Storey staffers share September garden scenes.

Without a doubt, the last week has brought a true taste of fall. The tips of maple trees are already turning a fiery red, humidity levels have dipped, and nights are cold enough that it’s tempting to pull heavy blankets down from shelves. In my own garden, in a truly strange turn of events, a few irises in our front beds decided September was a good time to unfurl. Is it the drought? Who knows. But as this month’s photos show, we’re soaking up as many of these fair, flower-filled days as we can get. What’s blooming where you are? — Emily Spiegelman, Digital Features Editor

Deb Burns, Williamstown, Massachusetts

Gladiolus

Morning glory

Carleen Madigan, Loon Lake, New York

Mammoth Russian sunflower, with Carleen for scale.

Calendula and nasturtium

Surprise gladiolus among the kale.

Gwen Steege, Williamstown, Massachusetts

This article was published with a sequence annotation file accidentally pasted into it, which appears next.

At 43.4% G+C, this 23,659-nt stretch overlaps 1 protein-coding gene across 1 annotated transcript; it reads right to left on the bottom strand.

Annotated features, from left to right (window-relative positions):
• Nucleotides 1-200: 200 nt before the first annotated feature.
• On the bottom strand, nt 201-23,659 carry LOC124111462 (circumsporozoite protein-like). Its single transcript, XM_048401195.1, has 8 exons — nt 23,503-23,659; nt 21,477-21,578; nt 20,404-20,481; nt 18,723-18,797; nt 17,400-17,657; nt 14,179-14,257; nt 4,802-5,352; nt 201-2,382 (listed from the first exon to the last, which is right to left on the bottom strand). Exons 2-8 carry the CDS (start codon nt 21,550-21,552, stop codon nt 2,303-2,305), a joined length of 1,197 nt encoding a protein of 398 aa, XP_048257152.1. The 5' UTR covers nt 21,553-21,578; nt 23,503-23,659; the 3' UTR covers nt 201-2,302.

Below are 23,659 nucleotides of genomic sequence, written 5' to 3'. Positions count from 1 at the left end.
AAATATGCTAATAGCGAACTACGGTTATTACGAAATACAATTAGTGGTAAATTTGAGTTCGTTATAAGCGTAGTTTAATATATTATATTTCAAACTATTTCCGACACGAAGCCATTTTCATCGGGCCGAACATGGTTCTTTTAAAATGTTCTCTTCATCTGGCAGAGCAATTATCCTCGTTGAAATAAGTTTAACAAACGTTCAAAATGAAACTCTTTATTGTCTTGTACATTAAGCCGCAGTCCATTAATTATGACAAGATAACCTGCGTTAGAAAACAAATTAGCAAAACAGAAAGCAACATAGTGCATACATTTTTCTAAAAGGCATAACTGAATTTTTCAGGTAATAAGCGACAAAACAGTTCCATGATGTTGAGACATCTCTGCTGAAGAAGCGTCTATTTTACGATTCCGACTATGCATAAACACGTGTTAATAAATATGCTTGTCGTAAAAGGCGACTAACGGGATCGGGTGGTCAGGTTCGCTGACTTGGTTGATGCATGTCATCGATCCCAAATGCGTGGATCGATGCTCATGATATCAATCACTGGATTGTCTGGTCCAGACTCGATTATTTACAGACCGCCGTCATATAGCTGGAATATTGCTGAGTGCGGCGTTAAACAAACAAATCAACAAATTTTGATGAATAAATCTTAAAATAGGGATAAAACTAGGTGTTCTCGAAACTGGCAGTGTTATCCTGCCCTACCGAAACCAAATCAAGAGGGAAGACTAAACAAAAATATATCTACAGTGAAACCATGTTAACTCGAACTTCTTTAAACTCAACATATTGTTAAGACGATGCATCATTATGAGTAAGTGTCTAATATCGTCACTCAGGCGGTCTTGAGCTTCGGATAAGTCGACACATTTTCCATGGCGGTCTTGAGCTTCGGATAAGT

Blooms beneath the window

Dahlias

Figs!

Gwen’s garden. We hope, with her recent retirement after 29 years at Storey, she has more time to enjoy this beautiful place to the fullest.

Debbie Surdam, Hoosick, New York

Dahlias

Sunflower with grasshopper

Sunflowers

Phlox

Emily Spiegelman, Wendell, Massachusetts

Irises in September?!

Chive flowers are a big hit with honeybees.

Michal Lumsden, Plainfield, Massachusetts

The dahlias are blooming — at last!

Phlox and sunset in the Hilltowns. What could be better?

I love the one green yet-to-blossom helenium in this sea of late-summer color.

Ilona Sherratt, Cheshire, Massachusetts

Impatiens in a planter box

Turtlehead flowers and phlox

Sedum and salvia

Anne Guest, North Adams, Massachusetts

Coreopsis

Hibiscus

Hibiscus

Maribeth Casey, Williamstown, Massachusetts

Mandevilla

Zinnias in bloom

Zinnias lend a gorgeous pop of color.

Liseann Karandisecky, Cheshire, Massachusetts

Ants go marching by.

Purple clematis

Hibiscus bloom

Lily-of-the-valley berries

Nasturtium

Sunflowers

Storey Digital Editors

We are the staff at Storey Publishing — the crafters, cooks, brewers, builders, homesteaders, gardeners, and all-around DIY-ers who make Storey books.

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